Latest from the Beehive
While the PM has declared a renewal of the war against Covid-19 and activated the government’s resurgence plan (watch this space for more), the Greens’ Eugenie Sage is stepping up the war on plastics.
The phase out of single-use plastic shopping bags had been successful, she declared. The Government now has plans to phase out more single-use and problem plastics to reduce waste and protect the environment.
The proposals are part of a consultation document ‘Reducing the impact of plastic on our environment’ launched today. This opened public consultation (until 4 November) on measures to to phase out –
- some hard-to-recycle PVC and polystyrene packaging and oxo-degradable plastic products
- seven single-use plastic items, including plastic straws, drink stirrers, produce bags, tableware (e.g. plastic plates, bowls, cutlery) and non-compostable fruit stickers.
According to the press statement, the Associate Minister for the Environment made the announcement at an event in Auckland to kick-start ecostore’s bottle recall scheme. Point of Order is uncertain whether the renewed lockdown in Auckland called for this to be cancelled but whatever happened, Sage supported the assault on a new lot of plastics with a $200,000 grant from the Ministry for the Environment’s Waste Minimisation Fund.
The grant is intended to help ecostore to create New Zealand’s first high-density (HDPE) closed loop packaging return programme.
More information can be found here.
As Conservation Minister, Sage brought a much bigger lump of money to the party yesterday – and drew attention to another governance partnership – when she announced $34 million is being given to an iwi-Crown approach programme to restore the Raukūmara forest on the East Coast of the North Island.
The park is home to rare species such as whio/blue duck, kaka, kererū, and Hochstetter’s frog.
The funding, over four years, is part of the Government’s $1.3 billion Jobs for Nature programme to assist with economic recovery following the Covid-19 pandemic.
At least 23 jobs will be created initially, with another 18 seasonal FTEs expected for deer and goat culling. The work will include pest control, trapping, restoration planning, cultural advice, carbon monitoring and biodiversity monitoring.
Housing Minister Nanaia Mahuta meanwhile was promoting another partnership, the “MAIHI” programme, which she said is a kaupapa Māori approach that drives a system change to give effect and impact on Māori housing outcomes. The approach has been developed with Māori and iwi housing experts and sector leaders.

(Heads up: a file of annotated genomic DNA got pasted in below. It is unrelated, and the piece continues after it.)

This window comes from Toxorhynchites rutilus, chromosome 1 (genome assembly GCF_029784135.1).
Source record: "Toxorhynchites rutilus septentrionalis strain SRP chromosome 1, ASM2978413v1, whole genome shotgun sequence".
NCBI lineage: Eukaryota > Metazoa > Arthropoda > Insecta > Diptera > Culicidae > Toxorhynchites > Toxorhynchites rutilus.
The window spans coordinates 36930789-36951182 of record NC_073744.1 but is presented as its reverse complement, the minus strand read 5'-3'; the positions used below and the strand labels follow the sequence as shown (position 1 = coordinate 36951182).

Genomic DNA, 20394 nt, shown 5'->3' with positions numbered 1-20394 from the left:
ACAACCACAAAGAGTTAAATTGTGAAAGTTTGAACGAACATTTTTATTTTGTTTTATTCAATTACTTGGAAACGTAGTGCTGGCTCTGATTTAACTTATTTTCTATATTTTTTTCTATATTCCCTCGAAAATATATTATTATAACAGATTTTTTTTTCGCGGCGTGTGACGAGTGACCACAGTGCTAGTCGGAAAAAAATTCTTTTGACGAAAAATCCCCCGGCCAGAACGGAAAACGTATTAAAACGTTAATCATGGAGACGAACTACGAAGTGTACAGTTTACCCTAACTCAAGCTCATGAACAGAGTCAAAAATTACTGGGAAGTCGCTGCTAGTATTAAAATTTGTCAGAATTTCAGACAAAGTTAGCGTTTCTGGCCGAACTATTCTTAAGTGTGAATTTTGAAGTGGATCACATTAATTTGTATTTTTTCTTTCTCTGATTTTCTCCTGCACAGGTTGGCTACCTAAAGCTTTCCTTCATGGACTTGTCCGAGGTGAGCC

Budget 2020 invested $40 million towards delivering housing outcomes for Māori through MAIHI.
Funding will be used to accelerate the supply of quality housing stock for whānau through supporting the delivery of more affordable housing options, as well as supporting iwi and Māori providers to strengthen their capability to work directly with whānau and support community based housing projects.
Notes to editors with this press statement tell us:
MAIHI is a framework for action that drives a partnership approach with Māori as central partners. MAIHI applies Māori principles, and supports Government agencies working together more cohesively and drawing on the strengths of all players across the system. This provides the best opportunity, at an accelerated pace, to deliver positive impacts for Māori and communities.
MAIHI drives both urgent responses and longer-term system review and reset actions to address critical gaps for Māori across the housing continuum. Immediate priorities are decreasing homelessness and increasing housing security.
MAIHI considers whānau and kāinga (homes) rather than houses. This means considering the whole needs and aspirations of whānau as we deliver housing solutions – houses, access to jobs and services, cultural wellbeing and place-making.
The foundation of MAIHI is a set of kaupapa Māori principles identified with Māori as particularly applicable to housing. These kaupapa Māori principles sit alongside the values and principles that iwi, hāpu, whānau and kaupapa Māori organisations have at their heart and drive kaupapa Māori approaches that are relevant to Māori and whānau at the core of housing crisis.
Māori Crown partnership is built into MAIHI through the MAIHI Partnership Programme and regular MAIHI Whare Wānanga.
Here’s what has emerged from the Beehive in the past 24 hours or so …
12 AUGUST 2020
Following the success of the phase out of single-use plastic shopping bags, the Government now has plans to phase out more single-use and problem plastics to reduce waste and protect the environment announced Associate Minister for the Environment Eugenie Sage.
11 AUGUST 2020
After 102 days we have our first cases of Covid-19 outside of a Managed Isolation or Quarantine facility in New Zealand.
An iwi-Crown approach programme to restore the Raukūmara forest on the East Coast of the North Island and boost employment opportunities for whānau, particularly rangatahi/young people, will receive $34 million funding, Minister of Conservation Eugenie Sage has announced.
Government agencies and partners are working closer together to provide more Māori Housing through the Te MAIHI o te Whare Māori – the Māori and Iwi Housing Innovation Framework for Action (MAIHI).
Site work is soon to begin on Te Ahu a Turanga: Manawatū Tararua Highway, the project to replace the former SH3 route through the Manawatū Gorge, Transport Minister Phil Twyford said today.
The Pacific Islands Forum Economic Ministers Meeting (FEMM) begins today and will focus on the major economic and social impacts of COVID-19 on the Pacific.
Cabinet has approved a formal apology and ex gratia payment to former soldier George Nepata, announced Defence Minister Ron Mark.